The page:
Sometimes economic research can change lives and nations.
For an example, look no further than Walter Y. Oi, Ph.D’61 (Economics).
Oi, who died Dec. 24, is best remembered for marshaling the evidence that helped end military conscription and established all-volunteer armed forces in the US. His work altering the future of millions of Americans freed from the draft.
In 1967, Oi published two influential papers on the costs of conscription and the real cost of a volunteer military. He pointed out the difference between budgetary costs and social costs of the draft. This sparked a groundswell of research on the economics of voluntarism and conscription.
Two years later, Oi was appointed senior staff economist to the President's Commission on an All-Volunteer Armed Force. He served in distinguished company; commission members included Federal Reserve Chairman Alan Greenspan; Nobel laureate Milton Friedman; and Nixon adviser W. Allen Wallis, president of the University of Rochester and a former dean of the University of Chicago Graduate School of Business.
Oi, then a professor of economics at Rochester, applied Chicago-style economic analysis he’d learned from Friedman and others to reveal the hidden economic costs of conscription—the loss of welfare to young men who deferred their life plans when drafted. He was charged with studying the demand side, determining the needs of the military, but he also played a role in estimating the salaries required to recruit a sufficient supply of volunteers.
Many other key questions came into play: What was the economic loss to society when skilled workers were drafted and pulled from the labor force? How did voluntarism effect retention and training costs? How would women and minorities participate in an all-volunteer army?
Oi ably researched these questions and deployed the facts persuasively to make the case for a volunteer force with the commission, defense personnel, and ultimately, with Congress.
At Rochester, Oi went on to make significant contributions with his research on employment, wages and prices, defense, transportation, the economics of health and safety, and the effects of disabilities. He chaired the economics department there from 1975 to 1978 and was named Elmer B. Milliman Professor of Economics in 1978.
He also continued to play a role in public policy. He served as vice chair of the President's Commission on Employment of People with Disabilities during the Reagan administration. Oi also worked as a consultant to the Department of Defense and the National Commission on State and Workmen's Compensation Laws.
Oi accomplished this despite significant challenges early in life. As a teen, he spent three years in internment camps for Japanese Americans during World War II. He was already losing his vision then and became blind while in graduate school.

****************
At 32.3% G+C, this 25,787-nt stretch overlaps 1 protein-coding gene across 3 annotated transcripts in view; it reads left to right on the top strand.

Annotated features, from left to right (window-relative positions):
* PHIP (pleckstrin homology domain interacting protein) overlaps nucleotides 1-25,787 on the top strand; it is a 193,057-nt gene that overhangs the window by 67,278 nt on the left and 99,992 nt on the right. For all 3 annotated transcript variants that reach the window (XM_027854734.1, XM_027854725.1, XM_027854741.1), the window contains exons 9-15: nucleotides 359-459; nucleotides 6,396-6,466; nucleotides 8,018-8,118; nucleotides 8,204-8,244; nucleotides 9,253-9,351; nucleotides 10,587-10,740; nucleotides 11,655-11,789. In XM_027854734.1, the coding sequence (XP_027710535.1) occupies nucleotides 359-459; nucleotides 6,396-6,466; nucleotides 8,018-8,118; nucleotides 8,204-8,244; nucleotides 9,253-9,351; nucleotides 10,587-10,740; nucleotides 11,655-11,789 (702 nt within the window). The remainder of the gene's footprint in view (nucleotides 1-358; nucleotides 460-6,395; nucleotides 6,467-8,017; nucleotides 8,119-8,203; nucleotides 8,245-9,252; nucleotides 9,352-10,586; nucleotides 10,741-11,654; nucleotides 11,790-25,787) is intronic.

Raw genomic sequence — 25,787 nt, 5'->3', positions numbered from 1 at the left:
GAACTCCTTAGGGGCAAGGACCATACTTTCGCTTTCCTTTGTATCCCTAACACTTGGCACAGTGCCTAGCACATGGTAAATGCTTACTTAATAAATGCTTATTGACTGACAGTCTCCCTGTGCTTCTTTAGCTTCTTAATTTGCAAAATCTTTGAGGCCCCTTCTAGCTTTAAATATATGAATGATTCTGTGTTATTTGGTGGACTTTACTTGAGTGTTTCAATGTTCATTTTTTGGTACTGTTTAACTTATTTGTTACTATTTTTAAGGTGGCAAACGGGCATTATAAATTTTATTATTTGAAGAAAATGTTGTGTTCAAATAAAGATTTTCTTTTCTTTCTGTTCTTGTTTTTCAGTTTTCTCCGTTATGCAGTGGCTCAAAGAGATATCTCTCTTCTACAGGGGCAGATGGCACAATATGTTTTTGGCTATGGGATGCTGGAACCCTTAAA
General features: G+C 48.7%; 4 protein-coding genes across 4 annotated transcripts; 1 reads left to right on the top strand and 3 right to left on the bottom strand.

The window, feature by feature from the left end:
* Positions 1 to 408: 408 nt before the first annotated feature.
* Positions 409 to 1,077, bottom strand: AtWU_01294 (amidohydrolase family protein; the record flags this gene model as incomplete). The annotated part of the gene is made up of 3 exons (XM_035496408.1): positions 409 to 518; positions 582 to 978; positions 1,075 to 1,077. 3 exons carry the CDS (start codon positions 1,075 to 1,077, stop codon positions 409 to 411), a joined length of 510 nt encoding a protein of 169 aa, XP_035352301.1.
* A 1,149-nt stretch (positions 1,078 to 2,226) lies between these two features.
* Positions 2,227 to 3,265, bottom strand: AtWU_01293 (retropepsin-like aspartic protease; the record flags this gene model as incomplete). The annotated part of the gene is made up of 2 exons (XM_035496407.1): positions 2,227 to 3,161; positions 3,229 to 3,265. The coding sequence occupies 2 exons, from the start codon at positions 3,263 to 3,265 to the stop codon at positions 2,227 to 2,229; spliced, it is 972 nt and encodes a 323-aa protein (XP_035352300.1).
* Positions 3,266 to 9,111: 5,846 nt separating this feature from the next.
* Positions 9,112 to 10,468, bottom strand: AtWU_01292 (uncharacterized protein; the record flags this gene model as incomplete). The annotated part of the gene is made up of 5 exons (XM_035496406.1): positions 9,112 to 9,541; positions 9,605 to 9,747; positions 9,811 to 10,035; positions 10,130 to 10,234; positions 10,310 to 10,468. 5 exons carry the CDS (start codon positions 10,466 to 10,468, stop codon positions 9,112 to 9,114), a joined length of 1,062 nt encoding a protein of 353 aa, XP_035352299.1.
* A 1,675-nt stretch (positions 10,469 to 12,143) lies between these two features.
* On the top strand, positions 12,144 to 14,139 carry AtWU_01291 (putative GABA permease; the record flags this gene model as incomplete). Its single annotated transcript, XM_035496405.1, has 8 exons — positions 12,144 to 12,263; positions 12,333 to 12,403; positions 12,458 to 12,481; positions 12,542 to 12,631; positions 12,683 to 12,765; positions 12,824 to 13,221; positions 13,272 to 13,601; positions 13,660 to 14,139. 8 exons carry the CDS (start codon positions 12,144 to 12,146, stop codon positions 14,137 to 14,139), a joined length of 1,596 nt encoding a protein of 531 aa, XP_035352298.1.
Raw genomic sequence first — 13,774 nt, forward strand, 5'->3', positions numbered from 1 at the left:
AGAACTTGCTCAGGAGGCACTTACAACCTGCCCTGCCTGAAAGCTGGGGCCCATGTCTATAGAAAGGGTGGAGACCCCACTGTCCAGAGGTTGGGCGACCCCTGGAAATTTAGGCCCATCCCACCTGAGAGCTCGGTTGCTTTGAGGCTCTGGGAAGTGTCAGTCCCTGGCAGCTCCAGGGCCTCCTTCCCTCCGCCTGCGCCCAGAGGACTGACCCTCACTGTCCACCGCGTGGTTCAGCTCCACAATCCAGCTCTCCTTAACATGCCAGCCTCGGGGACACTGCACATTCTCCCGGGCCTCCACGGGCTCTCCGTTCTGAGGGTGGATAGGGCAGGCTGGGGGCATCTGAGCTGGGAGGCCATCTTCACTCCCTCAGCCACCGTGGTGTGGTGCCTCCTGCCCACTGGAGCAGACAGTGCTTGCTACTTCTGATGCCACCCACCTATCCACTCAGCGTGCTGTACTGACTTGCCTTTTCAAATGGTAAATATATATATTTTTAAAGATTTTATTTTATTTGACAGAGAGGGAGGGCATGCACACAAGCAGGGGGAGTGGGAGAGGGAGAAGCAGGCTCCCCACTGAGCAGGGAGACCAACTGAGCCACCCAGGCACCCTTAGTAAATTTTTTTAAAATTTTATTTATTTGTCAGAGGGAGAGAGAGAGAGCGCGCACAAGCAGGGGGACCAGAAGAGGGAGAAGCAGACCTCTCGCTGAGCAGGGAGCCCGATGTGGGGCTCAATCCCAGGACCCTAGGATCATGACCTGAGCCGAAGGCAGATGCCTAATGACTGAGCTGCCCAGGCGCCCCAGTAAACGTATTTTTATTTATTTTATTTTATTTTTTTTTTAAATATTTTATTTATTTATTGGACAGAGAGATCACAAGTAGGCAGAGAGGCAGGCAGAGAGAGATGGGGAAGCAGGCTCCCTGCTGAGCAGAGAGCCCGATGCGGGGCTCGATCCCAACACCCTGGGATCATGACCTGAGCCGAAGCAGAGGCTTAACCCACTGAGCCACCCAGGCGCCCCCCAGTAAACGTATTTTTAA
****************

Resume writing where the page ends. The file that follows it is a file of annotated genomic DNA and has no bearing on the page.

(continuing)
He was known for using simple, real-world cases—and sometimes seemingly irrelevant information—to understand pricing. For instance, he posited that the preference for apple pie depended on the size of the pie. When offered only a 12-inch pie, people chose apple because the pie would be shared and that was a flavor all could agree on. But given a choice of seven-inch pies, most people chose anything but apple because they didn’t need to share.
Oi is fondly remembered at the UChicago Department of Economics, where his penchant for unusual questions lives on. In a tradition that endured at the year-end skit show until recently, the department presented the annual Walter Y. Oi Award to the graduate student who asked the most irrelevant question.
Oi was a fellow of the American Academy of Arts and Sciences and the Econometrics Society. He was also named a distinguished fellow of the American Economic Association and the Society of Labor Economists. In 2000, Oi received the Secretary of Defense Medal for Outstanding Public Service for his work leading to the adoption of an all-volunteer military.
In “A View from the Midway,” a brief memoir he published in the American Economist, Oi credits chance for putting him on the path that brought him to study at UChicago. It was another fortuitous accident of timing that led him to a consulting position with the Department of Defense and sparked his interest in the economics of conscription.
He wrote that the report recommending a volunteer army was very much in the tradition of the Chicago School of economics—characterized by Melvin Reder “by (1) belief in the power of neoclassical price theory to explain observed economic behavior and (2) belief in the efficacy of free markets to allocate resources and distribute income.”
“Freedom of choice to serve in the Armed Forces was certainly the right policy,” Oi concluded.
Oi is survived by his wife of 44 years, Marjorie Robbins; his two daughters Jessica (Kevin Leclaire) and Eleanor (Jeff Wigal); his sister, Mary T. Oi; and three grandchildren.